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The Bromeliad Society Bulletin is the official publication of the Bromeliad Society, a non-profit corporation organized in 1950. The Bulletin is issued six times a year. Subscription to the Bulletin is included in the annual membership dues. There are four classes of member-ship: Annual, $5.00; Sustaining, $7.50; Fellowship, $15.00; and Life $100.00. All memberships start with January of the current year. For membership information, write to Mrs. Jeanne Woodbury, 1811 Edgecliffe Drive, Los Angeles, California 90026. Please submit all manuscripts for publication to the editor, 647 South Saltair Avenue, Los Angeles, California 90049

PresidentDavid Barry, Jr. Editorial SecretaryVictoria Padilla
Vice PresidentFritz Kubisch Membership SecretaryJeanne Woodbury
Treasurer           Jack M. Roth

Board of Directors
Warren Cottingham
Ralph Davis
Nat De Leon
Mulford B. Foster
James N. Giridlian
Jack O. Holmes
Marcel Lecoufle
J. G. Milstein
Julian Nally
W. R. Paylen
Dr. Russell Seibert
O. E. Van Hyning
Charles A. Wiley
Wilbur G. Wood

Honorary Trustees
Adda Abendroth, Brazil
W. B. Charley, Australia
Charles Chevalier, Belgium
Mulford B. Foster, U.S.A.
A. B. Graf, U.S.A.
C. H. Lankester, Costa Rica
Harold Martin, New Zealand
Richard Oeser, Germany
Raulino Reitz, Brasil
Walter Richter, Germany
Dr. L. B. Smith, U.S.A.
Henry Teuscher, Canada

Active Affiliates
Bromeliad Guild, Los Angeles, Calif., W. R. Paylen, President
Bromeliad Guild of Tampa Bay, Florida, Harry Cunningham, Jr., President
Greater New York Chapter of The Bromeliad Society, New York City, J. G. Milstein, President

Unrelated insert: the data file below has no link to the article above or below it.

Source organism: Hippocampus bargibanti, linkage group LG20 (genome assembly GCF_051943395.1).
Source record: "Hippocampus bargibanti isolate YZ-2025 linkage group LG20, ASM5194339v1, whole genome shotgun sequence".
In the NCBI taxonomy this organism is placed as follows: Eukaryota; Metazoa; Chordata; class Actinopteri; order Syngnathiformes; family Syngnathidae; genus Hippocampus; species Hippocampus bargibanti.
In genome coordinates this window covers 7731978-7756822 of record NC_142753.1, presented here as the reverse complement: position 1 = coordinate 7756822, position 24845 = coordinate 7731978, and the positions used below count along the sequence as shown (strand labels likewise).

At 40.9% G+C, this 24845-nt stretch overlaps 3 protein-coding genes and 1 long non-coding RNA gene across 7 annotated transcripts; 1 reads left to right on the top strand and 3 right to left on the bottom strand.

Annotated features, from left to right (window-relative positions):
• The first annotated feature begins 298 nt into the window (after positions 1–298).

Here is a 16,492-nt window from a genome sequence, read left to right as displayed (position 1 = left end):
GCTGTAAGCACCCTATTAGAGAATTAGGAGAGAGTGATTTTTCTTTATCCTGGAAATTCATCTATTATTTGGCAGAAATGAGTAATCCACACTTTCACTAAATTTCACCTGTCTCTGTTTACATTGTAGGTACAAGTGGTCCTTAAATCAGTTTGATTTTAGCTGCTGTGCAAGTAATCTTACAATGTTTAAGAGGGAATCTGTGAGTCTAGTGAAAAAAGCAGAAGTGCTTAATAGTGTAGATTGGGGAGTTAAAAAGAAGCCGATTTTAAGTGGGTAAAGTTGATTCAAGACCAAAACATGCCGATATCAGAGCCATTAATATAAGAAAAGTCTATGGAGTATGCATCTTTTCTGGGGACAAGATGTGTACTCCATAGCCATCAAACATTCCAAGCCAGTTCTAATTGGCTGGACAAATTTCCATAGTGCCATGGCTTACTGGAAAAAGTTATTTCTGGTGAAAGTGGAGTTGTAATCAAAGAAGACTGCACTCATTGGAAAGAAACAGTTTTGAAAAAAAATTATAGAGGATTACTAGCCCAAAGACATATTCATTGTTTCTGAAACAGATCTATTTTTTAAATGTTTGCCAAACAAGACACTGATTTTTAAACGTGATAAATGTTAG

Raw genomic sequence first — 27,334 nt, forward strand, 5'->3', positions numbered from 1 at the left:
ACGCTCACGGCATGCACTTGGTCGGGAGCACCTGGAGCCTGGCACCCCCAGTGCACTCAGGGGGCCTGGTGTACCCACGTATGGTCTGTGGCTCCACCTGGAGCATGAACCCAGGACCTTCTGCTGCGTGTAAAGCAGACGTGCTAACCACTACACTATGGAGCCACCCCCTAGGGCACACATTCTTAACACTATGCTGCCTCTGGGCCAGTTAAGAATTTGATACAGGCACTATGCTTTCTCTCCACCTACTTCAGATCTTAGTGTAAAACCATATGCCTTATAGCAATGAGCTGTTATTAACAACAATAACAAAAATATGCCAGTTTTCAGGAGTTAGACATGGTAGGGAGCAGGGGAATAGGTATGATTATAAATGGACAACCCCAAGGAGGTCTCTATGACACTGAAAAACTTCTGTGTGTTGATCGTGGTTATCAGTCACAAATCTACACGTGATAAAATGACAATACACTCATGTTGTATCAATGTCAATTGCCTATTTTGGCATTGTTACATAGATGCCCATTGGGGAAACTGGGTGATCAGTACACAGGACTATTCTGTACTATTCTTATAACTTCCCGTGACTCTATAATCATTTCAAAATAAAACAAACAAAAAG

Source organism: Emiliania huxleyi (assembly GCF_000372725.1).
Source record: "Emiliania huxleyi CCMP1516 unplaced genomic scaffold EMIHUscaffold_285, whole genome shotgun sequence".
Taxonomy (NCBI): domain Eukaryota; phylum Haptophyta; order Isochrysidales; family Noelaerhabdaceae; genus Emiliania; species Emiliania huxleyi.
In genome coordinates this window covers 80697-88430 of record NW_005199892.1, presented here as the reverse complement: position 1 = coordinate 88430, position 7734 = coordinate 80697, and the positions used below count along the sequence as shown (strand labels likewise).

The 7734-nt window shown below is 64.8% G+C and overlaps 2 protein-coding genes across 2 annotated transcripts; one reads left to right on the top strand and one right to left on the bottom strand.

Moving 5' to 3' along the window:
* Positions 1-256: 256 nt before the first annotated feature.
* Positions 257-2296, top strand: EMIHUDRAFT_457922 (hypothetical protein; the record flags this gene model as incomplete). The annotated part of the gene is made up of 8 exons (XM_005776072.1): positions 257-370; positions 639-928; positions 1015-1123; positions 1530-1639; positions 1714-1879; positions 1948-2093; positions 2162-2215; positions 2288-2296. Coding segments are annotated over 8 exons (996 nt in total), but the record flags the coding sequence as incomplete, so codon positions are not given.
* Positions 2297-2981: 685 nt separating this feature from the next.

Bromeliad Society of Broward County, Ft. Lauderdale, Fla., Tom Seuss, President
Bromeliad Society of La Ballona Valley, Culver City, Calif., Fritz Kubisch, President
Bromeliad Society of South Florida, Miami, Florida, R. W. Davis, President
Bromeliad Society of New Zealand, N. Z., Mrs. F. B. Hanson, President
Louisiana Bromeliad Society, New Orleans, La., Mrs. William B. Wisdom, President
San Mateo County Bromeliad Society, San Mateo, Calif., Doris Beaumont, President
Delaware Valley Bromeliad Society, Philadelphia, Pa., Patrick Nutt, President
Bromeliad Society of Orange County, Calif., Kelsey Williams, President
San Diego Bromeliad Society, San Diego, Calif., Cleoves Hardin, President



T THE BEGINNING of 1967, a bromeliad in the collection of the Jardin Botanique "Les Cedres" flowered, its identity having been in doubt for many years. This plant labeled Aechmea distichantha var. glaziovii presents such striking differences from the plant described by E. Morren in Belgique Horticole of 1881 under Aechmea glaziovii that it is no longer possible to consider it as correctly labeled. As a matter of fact, our plant presents leaves that differ in form and also in the color, which is a reddish brown with white cross-bands.